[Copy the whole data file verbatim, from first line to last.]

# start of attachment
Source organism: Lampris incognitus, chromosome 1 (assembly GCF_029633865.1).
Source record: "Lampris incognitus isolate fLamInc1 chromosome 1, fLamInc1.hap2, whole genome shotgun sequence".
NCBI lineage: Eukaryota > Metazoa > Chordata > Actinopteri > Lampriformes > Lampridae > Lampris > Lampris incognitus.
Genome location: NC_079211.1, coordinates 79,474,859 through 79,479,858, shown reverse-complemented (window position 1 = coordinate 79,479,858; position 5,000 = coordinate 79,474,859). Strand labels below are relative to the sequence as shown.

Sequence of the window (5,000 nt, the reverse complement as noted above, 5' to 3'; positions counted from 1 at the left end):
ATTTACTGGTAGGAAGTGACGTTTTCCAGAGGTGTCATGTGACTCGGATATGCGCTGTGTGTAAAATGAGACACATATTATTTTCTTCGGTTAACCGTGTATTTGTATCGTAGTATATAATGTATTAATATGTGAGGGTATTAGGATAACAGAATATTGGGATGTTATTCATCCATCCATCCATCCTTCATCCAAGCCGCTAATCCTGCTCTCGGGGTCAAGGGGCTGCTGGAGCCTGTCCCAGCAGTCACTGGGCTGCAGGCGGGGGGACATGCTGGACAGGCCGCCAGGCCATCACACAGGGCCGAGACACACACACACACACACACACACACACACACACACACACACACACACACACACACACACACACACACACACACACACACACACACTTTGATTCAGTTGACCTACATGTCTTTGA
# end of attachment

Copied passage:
Source organism: Lampris incognitus, chromosome 1 (assembly GCF_029633865.1).
Source record: "Lampris incognitus isolate fLamInc1 chromosome 1, fLamInc1.hap2, whole genome shotgun sequence".
NCBI lineage: Eukaryota > Metazoa > Chordata > Actinopteri > Lampriformes > Lampridae > Lampris > Lampris incognitus.
Genome location: NC_079211.1, coordinates 79,474,859 through 79,479,858, shown reverse-complemented (window position 1 = coordinate 79,479,858; position 5,000 = coordinate 79,474,859). Strand labels below are relative to the sequence as shown.

Sequence of the window (5,000 nt, the reverse complement as noted above, 5' to 3'; positions counted from 1 at the left end):
ATTTACTGGTAGGAAGTGACGTTTTCCAGAGGTGTCATGTGACTCGGATATGCGCTGTGTGTAAAATGAGACACATATTATTTTCTTCGGTTAACCGTGTATTTGTATCGTAGTATATAATGTATTAATATGTGAGGGTATTAGGATAACAGAATATTGGGATGTTATTCATCCATCCATCCATCCTTCATCCAAGCCGCTAATCCTGCTCTCGGGGTCAAGGGGCTGCTGGAGCCTGTCCCAGCAGTCACTGGGCTGCAGGCGGGGGGACATGCTGGACAGGCCGCCAGGCCATCACACAGGGCCGAGACACACACACACACACACACACACACACACACACACACACACACACACACACACACACACACACACACACACACACACACACACACTTTGATTCAGTTGACCTACATGTCTTTGA